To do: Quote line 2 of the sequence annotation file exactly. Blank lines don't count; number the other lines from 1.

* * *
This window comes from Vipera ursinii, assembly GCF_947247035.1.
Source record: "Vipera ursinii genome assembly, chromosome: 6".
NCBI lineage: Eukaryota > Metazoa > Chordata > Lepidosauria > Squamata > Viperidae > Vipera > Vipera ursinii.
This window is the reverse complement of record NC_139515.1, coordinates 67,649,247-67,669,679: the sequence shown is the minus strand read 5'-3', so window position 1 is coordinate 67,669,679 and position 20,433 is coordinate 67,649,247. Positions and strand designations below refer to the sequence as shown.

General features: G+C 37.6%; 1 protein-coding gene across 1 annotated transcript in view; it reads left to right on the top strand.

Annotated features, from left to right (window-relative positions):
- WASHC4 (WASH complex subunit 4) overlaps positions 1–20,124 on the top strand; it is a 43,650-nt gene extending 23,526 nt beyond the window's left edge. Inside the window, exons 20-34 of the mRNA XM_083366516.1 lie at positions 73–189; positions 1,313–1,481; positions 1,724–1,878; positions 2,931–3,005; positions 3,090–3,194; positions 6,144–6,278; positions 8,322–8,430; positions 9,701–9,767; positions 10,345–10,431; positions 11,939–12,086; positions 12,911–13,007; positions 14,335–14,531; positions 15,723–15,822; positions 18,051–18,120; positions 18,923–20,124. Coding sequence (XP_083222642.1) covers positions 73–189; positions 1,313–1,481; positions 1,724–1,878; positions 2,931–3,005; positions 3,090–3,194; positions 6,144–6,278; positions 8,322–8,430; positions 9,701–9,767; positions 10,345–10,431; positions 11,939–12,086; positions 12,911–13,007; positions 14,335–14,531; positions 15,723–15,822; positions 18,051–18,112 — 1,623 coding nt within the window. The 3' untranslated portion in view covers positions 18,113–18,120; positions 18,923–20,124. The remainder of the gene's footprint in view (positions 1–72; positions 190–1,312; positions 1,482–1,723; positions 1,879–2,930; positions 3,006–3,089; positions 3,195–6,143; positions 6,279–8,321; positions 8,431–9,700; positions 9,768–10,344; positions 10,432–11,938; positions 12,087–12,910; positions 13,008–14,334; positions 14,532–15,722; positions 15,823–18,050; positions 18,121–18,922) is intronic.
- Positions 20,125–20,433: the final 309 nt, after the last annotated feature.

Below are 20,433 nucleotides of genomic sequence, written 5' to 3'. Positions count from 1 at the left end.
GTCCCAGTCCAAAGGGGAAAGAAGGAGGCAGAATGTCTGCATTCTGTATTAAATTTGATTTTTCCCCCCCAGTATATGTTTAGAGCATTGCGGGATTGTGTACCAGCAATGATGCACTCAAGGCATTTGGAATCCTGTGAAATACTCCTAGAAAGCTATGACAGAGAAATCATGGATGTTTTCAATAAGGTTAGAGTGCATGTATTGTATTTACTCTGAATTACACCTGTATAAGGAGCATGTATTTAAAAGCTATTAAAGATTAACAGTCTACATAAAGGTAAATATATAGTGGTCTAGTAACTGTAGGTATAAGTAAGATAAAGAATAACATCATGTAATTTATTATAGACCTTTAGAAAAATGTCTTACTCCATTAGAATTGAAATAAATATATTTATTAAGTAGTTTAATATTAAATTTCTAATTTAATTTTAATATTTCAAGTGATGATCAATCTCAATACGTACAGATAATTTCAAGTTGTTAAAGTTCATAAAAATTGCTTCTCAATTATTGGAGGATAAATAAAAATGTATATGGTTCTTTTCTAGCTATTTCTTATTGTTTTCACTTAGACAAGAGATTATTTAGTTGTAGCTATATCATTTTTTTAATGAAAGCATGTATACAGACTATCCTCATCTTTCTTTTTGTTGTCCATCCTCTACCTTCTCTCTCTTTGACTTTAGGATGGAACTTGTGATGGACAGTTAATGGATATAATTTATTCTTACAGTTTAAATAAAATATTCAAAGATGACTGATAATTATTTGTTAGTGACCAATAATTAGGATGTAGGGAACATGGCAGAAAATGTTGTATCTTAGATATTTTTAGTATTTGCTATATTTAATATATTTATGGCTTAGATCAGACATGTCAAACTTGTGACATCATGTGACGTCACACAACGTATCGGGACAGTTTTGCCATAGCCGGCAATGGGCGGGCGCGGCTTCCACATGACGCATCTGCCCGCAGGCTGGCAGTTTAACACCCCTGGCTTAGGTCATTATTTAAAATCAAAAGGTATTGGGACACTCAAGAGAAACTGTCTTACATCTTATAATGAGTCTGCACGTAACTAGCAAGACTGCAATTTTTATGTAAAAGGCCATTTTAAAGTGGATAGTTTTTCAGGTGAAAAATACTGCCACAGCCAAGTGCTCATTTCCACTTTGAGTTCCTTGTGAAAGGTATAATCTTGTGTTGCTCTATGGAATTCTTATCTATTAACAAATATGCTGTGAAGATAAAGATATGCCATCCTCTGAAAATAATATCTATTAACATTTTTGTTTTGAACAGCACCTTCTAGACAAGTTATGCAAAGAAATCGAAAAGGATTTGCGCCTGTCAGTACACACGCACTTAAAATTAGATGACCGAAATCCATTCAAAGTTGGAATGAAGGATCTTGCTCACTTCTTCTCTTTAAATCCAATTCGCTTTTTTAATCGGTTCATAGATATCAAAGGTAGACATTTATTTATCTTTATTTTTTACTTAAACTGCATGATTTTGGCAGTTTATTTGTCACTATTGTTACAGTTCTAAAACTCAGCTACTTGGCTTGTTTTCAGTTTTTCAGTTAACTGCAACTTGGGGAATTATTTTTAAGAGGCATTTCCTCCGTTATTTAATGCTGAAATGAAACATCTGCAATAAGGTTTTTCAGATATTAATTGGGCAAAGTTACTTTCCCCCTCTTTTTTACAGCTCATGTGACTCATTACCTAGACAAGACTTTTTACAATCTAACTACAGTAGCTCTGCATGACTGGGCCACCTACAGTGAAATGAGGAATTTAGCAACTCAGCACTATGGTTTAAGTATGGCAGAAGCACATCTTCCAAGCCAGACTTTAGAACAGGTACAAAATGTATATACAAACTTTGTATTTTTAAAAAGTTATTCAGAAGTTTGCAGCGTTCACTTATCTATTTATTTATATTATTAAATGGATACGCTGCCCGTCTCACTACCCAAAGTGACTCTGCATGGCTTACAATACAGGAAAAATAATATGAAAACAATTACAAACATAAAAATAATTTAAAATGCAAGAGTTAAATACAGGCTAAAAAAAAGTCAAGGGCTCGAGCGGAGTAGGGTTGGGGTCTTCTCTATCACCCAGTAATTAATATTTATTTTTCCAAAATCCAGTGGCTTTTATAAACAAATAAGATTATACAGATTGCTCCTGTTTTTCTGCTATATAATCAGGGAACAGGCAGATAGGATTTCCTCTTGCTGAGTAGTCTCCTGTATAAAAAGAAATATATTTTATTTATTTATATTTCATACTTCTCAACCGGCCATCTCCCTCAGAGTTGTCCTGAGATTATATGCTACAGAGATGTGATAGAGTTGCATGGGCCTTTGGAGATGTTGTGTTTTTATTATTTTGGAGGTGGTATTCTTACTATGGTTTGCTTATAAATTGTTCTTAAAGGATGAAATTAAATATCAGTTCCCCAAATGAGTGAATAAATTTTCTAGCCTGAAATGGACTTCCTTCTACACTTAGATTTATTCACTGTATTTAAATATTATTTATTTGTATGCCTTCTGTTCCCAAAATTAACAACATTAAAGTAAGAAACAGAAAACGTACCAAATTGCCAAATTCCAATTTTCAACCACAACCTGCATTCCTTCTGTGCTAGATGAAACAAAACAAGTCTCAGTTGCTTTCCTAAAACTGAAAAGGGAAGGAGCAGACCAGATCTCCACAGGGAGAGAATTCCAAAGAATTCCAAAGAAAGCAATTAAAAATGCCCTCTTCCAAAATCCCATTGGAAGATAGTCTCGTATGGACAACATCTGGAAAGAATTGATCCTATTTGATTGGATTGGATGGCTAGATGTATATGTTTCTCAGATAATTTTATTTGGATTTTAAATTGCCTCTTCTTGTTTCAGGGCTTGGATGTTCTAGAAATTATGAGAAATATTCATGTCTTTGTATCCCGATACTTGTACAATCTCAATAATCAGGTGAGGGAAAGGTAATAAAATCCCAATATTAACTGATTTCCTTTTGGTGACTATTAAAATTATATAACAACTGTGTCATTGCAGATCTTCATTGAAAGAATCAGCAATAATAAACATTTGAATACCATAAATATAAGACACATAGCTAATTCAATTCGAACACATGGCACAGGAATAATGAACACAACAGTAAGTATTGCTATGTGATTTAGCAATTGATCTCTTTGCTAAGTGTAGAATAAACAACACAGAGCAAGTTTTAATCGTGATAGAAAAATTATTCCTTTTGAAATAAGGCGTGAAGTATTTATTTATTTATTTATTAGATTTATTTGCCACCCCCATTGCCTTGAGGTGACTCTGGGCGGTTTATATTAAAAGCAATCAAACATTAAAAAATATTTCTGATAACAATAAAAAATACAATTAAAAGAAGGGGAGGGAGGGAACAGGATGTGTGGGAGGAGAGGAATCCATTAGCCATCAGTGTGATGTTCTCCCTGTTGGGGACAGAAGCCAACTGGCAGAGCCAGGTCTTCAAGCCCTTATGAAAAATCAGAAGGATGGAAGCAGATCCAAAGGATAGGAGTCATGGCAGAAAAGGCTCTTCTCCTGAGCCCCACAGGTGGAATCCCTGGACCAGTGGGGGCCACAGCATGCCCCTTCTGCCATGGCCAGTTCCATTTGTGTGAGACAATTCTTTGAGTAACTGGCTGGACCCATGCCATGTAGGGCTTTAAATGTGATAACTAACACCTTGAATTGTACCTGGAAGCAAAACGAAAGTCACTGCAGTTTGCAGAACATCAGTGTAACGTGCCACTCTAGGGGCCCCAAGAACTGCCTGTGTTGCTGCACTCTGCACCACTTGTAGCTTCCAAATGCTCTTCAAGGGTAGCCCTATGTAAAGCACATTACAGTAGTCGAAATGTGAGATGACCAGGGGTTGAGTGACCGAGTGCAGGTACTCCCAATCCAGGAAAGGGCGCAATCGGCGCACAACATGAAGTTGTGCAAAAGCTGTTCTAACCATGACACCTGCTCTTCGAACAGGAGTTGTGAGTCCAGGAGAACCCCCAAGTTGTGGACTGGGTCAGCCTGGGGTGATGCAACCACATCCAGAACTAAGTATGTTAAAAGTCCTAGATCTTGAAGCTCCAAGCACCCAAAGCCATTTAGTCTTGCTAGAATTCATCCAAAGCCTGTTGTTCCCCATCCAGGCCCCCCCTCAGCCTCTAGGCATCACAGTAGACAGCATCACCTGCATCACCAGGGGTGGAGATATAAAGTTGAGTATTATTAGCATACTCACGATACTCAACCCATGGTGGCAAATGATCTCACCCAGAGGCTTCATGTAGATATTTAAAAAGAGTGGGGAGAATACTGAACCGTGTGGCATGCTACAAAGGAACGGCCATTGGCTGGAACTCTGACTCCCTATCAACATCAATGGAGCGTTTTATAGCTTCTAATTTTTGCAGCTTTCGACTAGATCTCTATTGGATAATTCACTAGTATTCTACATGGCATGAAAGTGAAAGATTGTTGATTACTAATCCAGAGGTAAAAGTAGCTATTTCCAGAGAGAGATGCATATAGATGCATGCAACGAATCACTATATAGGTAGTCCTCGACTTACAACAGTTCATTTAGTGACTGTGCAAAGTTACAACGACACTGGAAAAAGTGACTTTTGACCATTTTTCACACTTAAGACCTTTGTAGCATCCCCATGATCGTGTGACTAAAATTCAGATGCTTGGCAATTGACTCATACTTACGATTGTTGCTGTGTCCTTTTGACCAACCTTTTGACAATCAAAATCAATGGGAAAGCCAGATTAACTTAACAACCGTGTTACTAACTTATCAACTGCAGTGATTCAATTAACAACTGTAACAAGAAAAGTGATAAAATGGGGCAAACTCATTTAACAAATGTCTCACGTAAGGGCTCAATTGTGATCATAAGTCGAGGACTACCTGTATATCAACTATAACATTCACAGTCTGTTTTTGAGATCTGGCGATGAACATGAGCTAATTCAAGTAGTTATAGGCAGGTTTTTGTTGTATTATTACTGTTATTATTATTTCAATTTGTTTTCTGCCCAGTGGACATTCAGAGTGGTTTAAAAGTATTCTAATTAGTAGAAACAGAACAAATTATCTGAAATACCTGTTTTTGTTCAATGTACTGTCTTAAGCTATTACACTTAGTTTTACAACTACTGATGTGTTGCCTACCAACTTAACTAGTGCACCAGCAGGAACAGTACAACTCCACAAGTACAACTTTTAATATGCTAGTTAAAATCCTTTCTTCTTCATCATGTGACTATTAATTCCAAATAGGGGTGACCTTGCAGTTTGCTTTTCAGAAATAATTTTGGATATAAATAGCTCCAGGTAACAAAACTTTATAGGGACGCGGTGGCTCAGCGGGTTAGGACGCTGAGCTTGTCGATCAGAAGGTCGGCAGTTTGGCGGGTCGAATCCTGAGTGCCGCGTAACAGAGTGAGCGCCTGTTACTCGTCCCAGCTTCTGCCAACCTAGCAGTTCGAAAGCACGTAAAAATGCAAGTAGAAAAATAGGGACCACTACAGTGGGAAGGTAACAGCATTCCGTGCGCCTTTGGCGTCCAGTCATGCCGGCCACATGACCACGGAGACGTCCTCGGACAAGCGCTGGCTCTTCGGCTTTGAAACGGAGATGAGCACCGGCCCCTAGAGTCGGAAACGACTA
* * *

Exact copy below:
Source record: "Vipera ursinii genome assembly, chromosome: 6".